Define a star. How would you describe a star in the cinematic landscape? We all know them; we grew up with them, but yet I think it’s pretty difficult to give an accurate and complete description of what a star really is, let alone the ingredients an actor should have to become a star. Talent is one, for sure, but it also takes a lot of luck and perfect timing—being at the right moment in the right place—if an aspiring and ambitious actor hopes for a breakthrough part to come his way.
I grew up in the 1960s, watching those old black and white movies on television with stars created by the studio system, publicists, or promotional agents. Humphrey Bogart was a star to me. He was a rebel, but he could also be sensitive. Greta Garbo had a mysterious quality and always got the right part, even though at MGM she had to stand up to Norma Shearer who ‘slept with the boss,’ as Joan Crawford once put it (Shearer’s husband was studio executive Irving G. Thalberg). There was Spencer Tracy, who reacted better than most actors acted. We also had John Wayne, Barbara Stanwyck, Paul Newman, Marilyn Monroe… The list is way too long to mention all those talented people with box office power who had lasting and enduring qualities, who for one reason or another—or for several reasons—were accepted or adored by their audience until their star faded until they were replaced by another upcoming actor or simply because they passed away.
In France, one of the world’s most cinephile countries, we enjoyed everything from Arletty to Jean Gabin, all the films with or without Yves Montand and Simone Signoret, or the screen roles of Gérard Philipe, who was a hero of mine. And then, of course, there are always new talented actors that grace the screen, and by the end of the 1960s and early 1970s, they included Gérard Depardieu, Patrick Dewaere, Miou-Miou, and Isabelle Huppert—all actors who appeared in “Les valseuses.”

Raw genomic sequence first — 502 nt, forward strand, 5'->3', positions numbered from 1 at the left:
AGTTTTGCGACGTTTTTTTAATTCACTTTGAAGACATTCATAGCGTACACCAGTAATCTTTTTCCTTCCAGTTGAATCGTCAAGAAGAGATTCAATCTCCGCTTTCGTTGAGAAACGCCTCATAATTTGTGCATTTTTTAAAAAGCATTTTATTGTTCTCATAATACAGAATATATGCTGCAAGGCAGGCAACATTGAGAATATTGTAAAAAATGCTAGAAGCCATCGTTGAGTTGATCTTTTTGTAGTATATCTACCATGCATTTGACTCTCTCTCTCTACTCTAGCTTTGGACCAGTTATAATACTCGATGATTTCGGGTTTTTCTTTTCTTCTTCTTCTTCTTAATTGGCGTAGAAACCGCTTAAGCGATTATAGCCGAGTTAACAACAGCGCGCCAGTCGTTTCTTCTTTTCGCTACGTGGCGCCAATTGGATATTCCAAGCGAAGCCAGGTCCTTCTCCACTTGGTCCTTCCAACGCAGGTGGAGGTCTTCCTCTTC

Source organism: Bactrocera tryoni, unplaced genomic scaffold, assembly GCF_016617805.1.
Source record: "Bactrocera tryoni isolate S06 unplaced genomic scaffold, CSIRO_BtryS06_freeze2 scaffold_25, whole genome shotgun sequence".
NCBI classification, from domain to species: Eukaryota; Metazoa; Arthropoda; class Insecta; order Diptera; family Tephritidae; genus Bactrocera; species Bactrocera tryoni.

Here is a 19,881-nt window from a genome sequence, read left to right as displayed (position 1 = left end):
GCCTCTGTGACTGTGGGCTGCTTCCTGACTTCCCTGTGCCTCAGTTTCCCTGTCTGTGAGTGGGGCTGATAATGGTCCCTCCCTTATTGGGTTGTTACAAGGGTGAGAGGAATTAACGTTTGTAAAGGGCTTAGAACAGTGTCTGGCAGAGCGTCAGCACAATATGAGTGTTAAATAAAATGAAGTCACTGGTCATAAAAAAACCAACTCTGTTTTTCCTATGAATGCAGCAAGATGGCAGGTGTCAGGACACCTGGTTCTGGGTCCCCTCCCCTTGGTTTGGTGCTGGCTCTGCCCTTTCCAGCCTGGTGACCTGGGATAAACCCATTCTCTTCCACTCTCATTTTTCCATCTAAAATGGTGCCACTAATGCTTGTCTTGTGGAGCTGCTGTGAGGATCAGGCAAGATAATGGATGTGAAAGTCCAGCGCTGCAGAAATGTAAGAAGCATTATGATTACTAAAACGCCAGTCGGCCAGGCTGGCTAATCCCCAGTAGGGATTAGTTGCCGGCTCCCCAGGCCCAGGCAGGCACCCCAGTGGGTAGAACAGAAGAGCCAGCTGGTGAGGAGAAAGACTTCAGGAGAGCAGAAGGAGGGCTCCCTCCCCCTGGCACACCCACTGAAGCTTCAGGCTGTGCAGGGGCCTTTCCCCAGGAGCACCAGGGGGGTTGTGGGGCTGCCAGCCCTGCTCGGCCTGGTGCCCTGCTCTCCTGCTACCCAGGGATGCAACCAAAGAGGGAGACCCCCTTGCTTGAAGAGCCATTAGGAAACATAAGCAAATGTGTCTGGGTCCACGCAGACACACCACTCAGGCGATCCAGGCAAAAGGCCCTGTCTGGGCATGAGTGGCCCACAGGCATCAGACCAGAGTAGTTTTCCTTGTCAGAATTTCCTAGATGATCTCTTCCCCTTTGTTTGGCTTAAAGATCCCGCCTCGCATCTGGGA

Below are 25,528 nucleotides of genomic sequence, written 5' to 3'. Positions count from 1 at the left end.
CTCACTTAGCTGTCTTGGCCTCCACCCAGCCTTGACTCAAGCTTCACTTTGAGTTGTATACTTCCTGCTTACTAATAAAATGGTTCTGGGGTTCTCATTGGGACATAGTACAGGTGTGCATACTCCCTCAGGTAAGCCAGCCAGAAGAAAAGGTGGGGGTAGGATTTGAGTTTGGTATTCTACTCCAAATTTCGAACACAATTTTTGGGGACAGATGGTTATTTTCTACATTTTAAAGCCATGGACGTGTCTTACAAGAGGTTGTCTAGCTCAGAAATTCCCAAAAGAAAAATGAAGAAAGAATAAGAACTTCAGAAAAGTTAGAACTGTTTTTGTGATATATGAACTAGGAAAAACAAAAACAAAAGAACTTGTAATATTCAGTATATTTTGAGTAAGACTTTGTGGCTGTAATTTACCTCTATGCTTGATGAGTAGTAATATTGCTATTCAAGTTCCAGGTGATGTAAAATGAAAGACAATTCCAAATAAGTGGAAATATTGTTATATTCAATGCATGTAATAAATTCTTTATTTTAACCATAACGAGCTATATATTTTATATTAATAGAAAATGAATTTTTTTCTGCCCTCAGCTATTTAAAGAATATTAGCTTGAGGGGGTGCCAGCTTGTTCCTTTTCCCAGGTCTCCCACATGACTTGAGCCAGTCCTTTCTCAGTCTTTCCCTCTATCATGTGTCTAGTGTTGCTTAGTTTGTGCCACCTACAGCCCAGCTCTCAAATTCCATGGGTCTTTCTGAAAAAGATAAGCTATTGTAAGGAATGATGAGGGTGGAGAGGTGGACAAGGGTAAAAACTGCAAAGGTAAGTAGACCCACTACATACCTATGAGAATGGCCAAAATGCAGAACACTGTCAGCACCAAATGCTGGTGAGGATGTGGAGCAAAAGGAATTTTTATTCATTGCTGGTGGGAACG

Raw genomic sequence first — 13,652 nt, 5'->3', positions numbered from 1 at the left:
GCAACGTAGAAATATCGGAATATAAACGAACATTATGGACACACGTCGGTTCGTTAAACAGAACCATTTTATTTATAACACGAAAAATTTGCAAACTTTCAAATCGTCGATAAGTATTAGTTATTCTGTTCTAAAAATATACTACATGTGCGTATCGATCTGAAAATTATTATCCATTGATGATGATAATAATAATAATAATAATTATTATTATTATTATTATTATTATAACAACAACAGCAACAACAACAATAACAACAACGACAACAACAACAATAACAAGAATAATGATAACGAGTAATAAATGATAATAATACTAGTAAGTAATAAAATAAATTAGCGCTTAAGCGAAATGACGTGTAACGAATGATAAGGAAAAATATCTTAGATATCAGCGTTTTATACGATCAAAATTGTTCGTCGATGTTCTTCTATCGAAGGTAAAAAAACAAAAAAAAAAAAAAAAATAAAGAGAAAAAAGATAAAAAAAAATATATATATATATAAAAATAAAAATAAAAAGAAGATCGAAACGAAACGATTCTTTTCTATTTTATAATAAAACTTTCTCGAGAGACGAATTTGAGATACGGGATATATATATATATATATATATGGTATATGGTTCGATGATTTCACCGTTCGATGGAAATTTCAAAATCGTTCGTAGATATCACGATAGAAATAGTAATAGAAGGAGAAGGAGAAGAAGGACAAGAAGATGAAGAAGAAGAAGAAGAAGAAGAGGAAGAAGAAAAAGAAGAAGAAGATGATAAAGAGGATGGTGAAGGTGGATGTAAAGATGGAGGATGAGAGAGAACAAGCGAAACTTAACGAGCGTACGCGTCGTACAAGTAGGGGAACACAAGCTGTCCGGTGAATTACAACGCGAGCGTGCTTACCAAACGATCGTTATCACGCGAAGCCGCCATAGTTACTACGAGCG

Gérard Depardieu is a once-in-a-lifetime actor. As an Academy Award nominee, Golden Globe winner, Best Actor at the Cannes Film Festival, two-time César winner (and fifteen other nominations, all as Best Actor), with over two hundred screen roles to his credit, including in America, he is a living legend in French and international cinema. His incredible variety of impeccable performances for nearly fifty years have made him a star, yes indeed, and he has become a monument in his own lifetime. There’s much more to it if you wish to explain why Mr. Depardieu is the kind of everlasting star: you’d have to analyze all the stage and screen roles he played so far. I honestly don’t think he has a lot of competition in that department.
So when he showed up in Brussels at the Brussels International Film Festival (BRIFF) to introduce his early screen classic “Les valseuses” (a.k.a. “Going Places,” 1974) at the Palace theater, both the city and the Festival welcomed him with open arms and gave him the star treatment. And in all honesty, there’s nothing wrong with that.
During the time he spent on the stage of the Palace, he talked about the making of “Les Valseuses,” a cult film in the history of French cinema, how important and influential a good film director can be, what it’s like to be a superstar in France, and the reason for the longevity of his career.
The entire French-language audio of Mr. Depardieu’s introduction at the Brussels International Film Festival on June 25, 2018, at the Palace theater, prior to the screening of “Les valseuses,” is available right here:
LES VALSEUSES, a.k.a. GOING PLACES (1974) DIR Brtrand Blier PROD Paul Claudon SCR Bertrand Blier, Philippe Dumarçay (novel by Bertrand Blier) CAM Kenout Peltier ED Bruno Nuytten MUS Stéphane Grappelli CAST Gérard Depardieu (Jean-Claude), Miou-Miou, Patrick Dewaere, Jeanne Moreau, Isabelle Huppert, Brigitte Fossey, Christian Alers, Michel Peyrelon, Jacques Chailleux, Eva Damien, Dominique Davray, Gérard Jugnot, Thierry Lhermitte